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Emerging Energy

Our long-term commitment to building a thriving, lower-carbon business platform.

Creating Lower-Carbon Alternatives for a Resilient Future

Pursuing return-focused projects, technologies and partnerships that support the decarbonization of our operations and provide customers with lower-carbon alternatives.

Renewable Fuels

Lower-carbon fuels like renewable diesel, sustainable aviation fuel and renewable naphtha are a natural extension of Phillips 66’s current business and allow us to build on core adjacencies to become a market leader. 

Currently we are producing ~10 MBD of renewable fuels at our Rodeo Renewable Energy Complex and co-processing variety of renewable feedstocks at our Humber facility in UK. Our Commercial organization has active positions in renewable feedstock sourcing and product placement. Additionally, we are pursuing opportunities in circular plastic economy, such as pyoil processing.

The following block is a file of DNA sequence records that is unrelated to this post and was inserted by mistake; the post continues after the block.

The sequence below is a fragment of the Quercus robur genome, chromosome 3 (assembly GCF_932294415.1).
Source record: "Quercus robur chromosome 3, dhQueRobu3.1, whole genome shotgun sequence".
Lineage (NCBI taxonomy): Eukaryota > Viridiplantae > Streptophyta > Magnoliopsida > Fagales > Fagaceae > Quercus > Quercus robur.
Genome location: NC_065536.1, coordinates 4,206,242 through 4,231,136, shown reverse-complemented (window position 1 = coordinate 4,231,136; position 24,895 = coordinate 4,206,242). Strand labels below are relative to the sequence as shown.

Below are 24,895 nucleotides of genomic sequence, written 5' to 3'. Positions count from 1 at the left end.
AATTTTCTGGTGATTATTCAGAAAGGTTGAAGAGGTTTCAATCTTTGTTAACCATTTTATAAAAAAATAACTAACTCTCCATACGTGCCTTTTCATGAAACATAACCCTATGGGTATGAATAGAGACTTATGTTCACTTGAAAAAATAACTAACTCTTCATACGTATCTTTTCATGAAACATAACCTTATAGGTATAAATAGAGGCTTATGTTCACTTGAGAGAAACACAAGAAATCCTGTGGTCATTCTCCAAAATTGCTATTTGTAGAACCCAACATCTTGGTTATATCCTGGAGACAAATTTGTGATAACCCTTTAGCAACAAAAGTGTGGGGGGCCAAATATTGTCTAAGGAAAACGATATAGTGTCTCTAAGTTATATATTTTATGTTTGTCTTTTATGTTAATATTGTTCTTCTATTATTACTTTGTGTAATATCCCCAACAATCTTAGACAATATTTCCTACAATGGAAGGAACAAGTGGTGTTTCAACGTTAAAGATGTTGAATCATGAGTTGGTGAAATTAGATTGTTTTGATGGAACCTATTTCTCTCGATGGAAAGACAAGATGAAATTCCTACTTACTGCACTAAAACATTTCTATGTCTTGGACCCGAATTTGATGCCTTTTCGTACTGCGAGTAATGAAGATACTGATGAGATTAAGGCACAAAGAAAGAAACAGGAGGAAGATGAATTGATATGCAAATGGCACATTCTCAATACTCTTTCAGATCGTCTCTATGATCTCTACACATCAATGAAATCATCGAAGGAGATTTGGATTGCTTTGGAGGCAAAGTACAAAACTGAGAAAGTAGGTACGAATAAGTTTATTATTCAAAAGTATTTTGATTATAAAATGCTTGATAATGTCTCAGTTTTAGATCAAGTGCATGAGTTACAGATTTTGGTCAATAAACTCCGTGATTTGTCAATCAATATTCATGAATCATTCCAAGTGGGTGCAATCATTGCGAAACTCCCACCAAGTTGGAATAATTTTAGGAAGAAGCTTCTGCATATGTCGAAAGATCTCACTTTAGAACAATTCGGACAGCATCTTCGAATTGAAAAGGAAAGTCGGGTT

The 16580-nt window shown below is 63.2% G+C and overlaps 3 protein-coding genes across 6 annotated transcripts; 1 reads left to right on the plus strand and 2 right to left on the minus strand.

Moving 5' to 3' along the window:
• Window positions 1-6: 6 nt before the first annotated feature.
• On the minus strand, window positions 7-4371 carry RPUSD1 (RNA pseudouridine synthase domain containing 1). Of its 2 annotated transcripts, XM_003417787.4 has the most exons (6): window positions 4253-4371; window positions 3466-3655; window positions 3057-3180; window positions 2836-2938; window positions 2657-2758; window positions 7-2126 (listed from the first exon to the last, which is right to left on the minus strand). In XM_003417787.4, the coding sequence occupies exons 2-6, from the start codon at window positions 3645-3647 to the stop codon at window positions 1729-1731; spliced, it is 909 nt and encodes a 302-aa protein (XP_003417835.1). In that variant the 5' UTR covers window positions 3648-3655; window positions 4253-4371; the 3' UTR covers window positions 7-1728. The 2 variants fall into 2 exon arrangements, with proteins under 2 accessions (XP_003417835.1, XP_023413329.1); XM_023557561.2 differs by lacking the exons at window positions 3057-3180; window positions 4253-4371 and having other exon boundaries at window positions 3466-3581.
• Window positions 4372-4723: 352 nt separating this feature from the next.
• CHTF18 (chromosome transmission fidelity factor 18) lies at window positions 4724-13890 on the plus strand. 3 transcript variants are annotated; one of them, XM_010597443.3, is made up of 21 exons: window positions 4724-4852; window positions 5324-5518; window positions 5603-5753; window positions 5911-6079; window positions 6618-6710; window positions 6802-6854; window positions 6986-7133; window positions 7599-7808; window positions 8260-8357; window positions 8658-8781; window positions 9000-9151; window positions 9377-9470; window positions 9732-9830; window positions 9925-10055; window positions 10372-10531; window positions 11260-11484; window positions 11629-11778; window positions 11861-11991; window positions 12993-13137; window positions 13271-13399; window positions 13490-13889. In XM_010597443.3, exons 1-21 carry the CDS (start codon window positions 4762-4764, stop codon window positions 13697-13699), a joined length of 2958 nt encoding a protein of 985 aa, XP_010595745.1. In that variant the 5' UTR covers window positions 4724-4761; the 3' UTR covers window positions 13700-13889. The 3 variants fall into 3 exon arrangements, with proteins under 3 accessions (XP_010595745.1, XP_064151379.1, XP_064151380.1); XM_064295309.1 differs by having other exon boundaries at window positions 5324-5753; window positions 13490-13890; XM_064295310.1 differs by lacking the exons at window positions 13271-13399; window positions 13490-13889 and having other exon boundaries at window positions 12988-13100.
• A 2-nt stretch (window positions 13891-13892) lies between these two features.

Specialty Coke & Batteries

Phillips 66 is a leading global manufacturer of specialty coke, a precursor to synthetic graphite used in decarbonized steel production and in battery anode material. The company has a key role to play in developing the battery value chain in the U.S. and Europe.

Renewable Power

Phillips 66 is leveraging renewable power solutions to decarbonize strategic assets, lower carbon intensity of renewable fuels, reduce operational costs, and support regulatory compliance.

EV Charging

We’re working alongside leading technology companies to bring EV charging to U.S. and European consumers.


We are leveraging other energy technologies, such as carbon capture and hydrogen to lower carbon intensity of our products and operations.

The Carbon Capture Process, Explained

At Phillips 66, we believe Carbon Capture and Storage is one way we can make a lower-carbon energy future a reality.

As you will see in the video, carbon dioxide is captured and bound along with other gases created in our energy-making process. Once isolated, heat releases the carbon dioxide from the capture process. The carbon dioxide is compressed and transported to a site where it is securely stored thousands of feet underground beneath impermeable layers of rock.